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Upagupta (Skt.; Tib. ཉེར་སྦས་, nyer bé, Wyl. nyer sbas), the fourth patriarch, who attained realization in a single week, was the son of an incense seller. He was ordained by Shanavasika, the third patriarch, who, after passing into nirvana, entrusted him with the Buddha's doctrine. The Buddha had predicted that no one would surpass Upagupta in compassion for living beings. His preaching attracted so many thousands of people that it is said that Mara, lord of illusion, began making magical displays to distract the listeners. Upagupta engaged Mara in magical contests, defeating him completely. The great reverence that this victory produced in Upagupta's followers allowed them to listen all night to his teachings, and in the morning hundreds achieved realization.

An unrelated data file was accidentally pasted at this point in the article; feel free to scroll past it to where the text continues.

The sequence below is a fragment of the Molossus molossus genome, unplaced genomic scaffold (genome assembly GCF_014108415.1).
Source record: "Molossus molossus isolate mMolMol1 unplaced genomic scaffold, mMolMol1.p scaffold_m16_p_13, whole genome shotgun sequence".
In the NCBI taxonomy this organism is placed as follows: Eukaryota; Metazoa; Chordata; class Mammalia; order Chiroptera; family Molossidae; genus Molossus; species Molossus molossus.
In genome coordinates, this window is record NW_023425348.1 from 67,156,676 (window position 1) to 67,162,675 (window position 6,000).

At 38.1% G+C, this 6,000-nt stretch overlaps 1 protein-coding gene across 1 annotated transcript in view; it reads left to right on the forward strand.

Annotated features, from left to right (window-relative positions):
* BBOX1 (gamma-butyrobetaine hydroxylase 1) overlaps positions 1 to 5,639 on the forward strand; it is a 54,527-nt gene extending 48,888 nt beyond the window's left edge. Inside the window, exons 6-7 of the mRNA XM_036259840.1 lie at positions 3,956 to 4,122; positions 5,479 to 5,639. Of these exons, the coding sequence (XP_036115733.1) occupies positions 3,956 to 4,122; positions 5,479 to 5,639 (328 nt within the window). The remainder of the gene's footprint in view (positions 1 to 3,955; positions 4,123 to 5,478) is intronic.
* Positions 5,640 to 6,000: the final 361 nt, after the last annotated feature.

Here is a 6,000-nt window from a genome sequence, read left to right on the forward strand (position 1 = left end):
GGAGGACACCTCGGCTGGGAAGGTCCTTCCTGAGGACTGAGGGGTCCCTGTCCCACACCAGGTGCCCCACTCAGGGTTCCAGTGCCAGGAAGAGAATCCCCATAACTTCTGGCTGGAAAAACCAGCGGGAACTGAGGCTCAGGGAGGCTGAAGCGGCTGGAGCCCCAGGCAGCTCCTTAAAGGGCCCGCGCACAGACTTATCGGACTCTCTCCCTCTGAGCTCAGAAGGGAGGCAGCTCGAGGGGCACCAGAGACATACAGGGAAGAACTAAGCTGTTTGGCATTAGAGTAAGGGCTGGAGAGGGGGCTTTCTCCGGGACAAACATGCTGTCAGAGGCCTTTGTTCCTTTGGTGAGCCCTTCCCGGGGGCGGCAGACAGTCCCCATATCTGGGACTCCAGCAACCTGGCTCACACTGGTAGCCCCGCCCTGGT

Upagupta spent his final years in Mathura, taking up residence in a cave. From there he issued a set of seven precise instructions to guide his followers to increasing understanding. Using wooden counters, he kept track as each one reached the state of an arhat, and eventually these counters filled his entire cave. He was succeeded by Dhitika, the son of a wealthy Brahmin.[1]


  1. Ways of Enlightenment, Dharma Publishing page 39

Further Reading

  • Ways of Enlightenment; Buddhist Studies at Nyingma Institute, pages 38-40. Dharma Publishing ISBN: 0-89800-255-9
  • Dudjom Rinpoche, The Nyingma School of Tibetan Buddhism, The Patriarchs of the Teachings, pp.432-439. Published by Wisdom Publications ISBN: 0-86171-199-9